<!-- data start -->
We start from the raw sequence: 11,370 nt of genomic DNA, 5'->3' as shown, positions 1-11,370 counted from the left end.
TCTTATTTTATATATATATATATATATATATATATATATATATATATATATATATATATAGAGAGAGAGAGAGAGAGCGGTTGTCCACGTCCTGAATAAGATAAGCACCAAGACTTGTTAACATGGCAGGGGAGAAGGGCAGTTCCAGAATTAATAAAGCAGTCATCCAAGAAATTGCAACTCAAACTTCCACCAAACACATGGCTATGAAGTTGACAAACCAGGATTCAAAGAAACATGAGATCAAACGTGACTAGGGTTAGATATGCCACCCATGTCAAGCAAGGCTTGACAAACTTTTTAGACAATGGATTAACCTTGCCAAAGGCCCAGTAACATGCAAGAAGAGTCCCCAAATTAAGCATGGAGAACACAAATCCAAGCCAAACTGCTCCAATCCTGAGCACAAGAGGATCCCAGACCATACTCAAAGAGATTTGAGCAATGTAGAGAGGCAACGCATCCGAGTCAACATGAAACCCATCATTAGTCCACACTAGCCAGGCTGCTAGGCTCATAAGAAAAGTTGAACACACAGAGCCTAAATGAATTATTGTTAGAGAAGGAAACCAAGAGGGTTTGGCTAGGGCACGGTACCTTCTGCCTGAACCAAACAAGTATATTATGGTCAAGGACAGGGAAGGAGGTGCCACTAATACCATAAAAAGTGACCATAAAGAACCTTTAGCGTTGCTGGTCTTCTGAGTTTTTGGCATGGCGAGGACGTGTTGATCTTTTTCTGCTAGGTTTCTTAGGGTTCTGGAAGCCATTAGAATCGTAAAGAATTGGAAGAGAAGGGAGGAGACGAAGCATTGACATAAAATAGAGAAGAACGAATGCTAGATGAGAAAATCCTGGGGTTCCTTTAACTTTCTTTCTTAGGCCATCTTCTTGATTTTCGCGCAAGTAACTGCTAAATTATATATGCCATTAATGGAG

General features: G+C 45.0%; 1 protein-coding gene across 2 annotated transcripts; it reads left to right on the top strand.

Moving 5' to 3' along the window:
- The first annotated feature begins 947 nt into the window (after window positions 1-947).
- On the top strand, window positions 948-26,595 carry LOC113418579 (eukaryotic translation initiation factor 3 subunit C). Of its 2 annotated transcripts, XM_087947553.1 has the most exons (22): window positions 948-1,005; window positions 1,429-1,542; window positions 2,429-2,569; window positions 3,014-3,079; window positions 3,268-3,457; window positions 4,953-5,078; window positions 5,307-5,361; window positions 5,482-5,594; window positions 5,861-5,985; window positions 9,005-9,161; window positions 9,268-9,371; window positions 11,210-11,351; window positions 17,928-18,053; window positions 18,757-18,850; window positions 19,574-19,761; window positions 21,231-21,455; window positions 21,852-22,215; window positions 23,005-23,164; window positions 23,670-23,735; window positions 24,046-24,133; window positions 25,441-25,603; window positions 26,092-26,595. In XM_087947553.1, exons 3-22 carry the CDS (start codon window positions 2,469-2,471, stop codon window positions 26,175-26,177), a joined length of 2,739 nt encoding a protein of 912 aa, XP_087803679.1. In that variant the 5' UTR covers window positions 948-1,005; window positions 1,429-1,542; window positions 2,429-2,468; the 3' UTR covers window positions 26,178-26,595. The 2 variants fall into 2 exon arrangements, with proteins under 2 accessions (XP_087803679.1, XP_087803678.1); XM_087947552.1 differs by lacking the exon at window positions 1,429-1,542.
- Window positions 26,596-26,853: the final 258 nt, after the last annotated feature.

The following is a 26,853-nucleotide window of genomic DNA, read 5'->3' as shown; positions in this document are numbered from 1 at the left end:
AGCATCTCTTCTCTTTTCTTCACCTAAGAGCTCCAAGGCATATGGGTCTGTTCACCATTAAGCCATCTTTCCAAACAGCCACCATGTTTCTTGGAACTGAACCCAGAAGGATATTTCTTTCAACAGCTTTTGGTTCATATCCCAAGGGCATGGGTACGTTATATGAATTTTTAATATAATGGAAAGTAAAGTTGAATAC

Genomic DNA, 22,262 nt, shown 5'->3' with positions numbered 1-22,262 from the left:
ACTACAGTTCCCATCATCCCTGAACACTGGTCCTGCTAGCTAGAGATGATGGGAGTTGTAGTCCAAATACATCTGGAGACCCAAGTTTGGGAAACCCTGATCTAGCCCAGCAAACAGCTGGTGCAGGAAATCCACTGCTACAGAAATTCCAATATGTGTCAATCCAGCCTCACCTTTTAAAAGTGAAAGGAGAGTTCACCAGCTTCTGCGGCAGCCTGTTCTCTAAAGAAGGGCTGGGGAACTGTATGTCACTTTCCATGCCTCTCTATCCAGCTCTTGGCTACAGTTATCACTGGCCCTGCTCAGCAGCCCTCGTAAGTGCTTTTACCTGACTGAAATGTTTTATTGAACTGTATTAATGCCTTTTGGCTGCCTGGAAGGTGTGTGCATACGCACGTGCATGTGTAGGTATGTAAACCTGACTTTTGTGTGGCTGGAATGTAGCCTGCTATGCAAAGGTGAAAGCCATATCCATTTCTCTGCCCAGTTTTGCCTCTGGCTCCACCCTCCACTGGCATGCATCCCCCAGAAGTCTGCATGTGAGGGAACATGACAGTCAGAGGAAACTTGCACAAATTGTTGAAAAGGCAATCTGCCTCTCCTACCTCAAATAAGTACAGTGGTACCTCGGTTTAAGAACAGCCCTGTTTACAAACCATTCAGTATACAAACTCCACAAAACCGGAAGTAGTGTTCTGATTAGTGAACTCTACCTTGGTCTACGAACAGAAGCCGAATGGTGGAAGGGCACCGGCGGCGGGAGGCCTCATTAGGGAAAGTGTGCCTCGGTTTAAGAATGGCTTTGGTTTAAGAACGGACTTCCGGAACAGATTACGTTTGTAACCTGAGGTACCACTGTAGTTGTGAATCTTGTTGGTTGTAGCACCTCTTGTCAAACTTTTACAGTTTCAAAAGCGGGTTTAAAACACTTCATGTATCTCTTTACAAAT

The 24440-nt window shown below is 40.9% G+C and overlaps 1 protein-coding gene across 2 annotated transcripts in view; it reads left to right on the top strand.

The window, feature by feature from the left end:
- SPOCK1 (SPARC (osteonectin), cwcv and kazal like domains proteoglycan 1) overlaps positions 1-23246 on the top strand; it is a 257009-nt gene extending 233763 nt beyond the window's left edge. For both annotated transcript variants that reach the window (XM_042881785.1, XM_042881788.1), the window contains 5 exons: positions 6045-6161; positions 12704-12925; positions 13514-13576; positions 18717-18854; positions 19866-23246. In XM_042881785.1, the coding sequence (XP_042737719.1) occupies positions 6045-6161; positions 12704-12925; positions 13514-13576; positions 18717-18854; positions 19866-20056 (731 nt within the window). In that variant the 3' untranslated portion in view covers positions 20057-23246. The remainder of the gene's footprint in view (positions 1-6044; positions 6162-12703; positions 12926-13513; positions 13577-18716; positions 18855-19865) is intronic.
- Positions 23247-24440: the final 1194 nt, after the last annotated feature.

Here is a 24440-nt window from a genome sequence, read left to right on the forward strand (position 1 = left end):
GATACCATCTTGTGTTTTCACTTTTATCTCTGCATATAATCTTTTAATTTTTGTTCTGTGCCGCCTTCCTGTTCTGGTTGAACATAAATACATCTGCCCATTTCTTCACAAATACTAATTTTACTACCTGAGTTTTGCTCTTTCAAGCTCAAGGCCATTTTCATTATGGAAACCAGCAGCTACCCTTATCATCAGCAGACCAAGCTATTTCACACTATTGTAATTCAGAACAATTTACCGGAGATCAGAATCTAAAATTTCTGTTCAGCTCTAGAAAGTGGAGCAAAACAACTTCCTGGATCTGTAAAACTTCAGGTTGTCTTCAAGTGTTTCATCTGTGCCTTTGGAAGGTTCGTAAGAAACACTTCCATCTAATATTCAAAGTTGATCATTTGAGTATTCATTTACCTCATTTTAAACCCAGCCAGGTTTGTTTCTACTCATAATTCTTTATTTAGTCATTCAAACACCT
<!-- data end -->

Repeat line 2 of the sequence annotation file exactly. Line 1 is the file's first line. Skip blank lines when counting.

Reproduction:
TCTTATTTTATATATATATATATATATATATATATATATATATATATATATATATATATAGAGAGAGAGAGAGAGAGCGGTTGTCCACGTCCTGAATAAGATAAGCACCAAGACTTGTTAACATGGCAGGGGAGAAGGGCAGTTCCAGAATTAATAAAGCAGTCATCCAAGAAATTGCAACTCAAACTTCCACCAAACACATGGCTATGAAGTTGACAAACCAGGATTCAAAGAAACATGAGATCAAACGTGACTAGGGTTAGATATGCCACCCATGTCAAGCAAGGCTTGACAAACTTTTTAGACAATGGATTAACCTTGCCAAAGGCCCAGTAACATGCAAGAAGAGTCCCCAAATTAAGCATGGAGAACACAAATCCAAGCCAAACTGCTCCAATCCTGAGCACAAGAGGATCCCAGACCATACTCAAAGAGATTTGAGCAATGTAGAGAGGCAACGCATCCGAGTCAACATGAAACCCATCATTAGTCCACACTAGCCAGGCTGCTAGGCTCATAAGAAAAGTTGAACACACAGAGCCTAAATGAATTATTGTTAGAGAAGGAAACCAAGAGGGTTTGGCTAGGGCACGGTACCTTCTGCCTGAACCAAACAAGTATATTATGGTCAAGGACAGGGAAGGAGGTGCCACTAATACCATAAAAAGTGACCATAAAGAACCTTTAGCGTTGCTGGTCTTCTGAGTTTTTGGCATGGCGAGGACGTGTTGATCTTTTTCTGCTAGGTTTCTTAGGGTTCTGGAAGCCATTAGAATCGTAAAGAATTGGAAGAGAAGGGAGGAGACGAAGCATTGACATAAAATAGAGAAGAACGAATGCTAGATGAGAAAATCCTGGGGTTCCTTTAACTTTCTTTCTTAGGCCATCTTCTTGATTTTCGCGCAAGTAACTGCTAAATTATATATGCCATTAATGGAG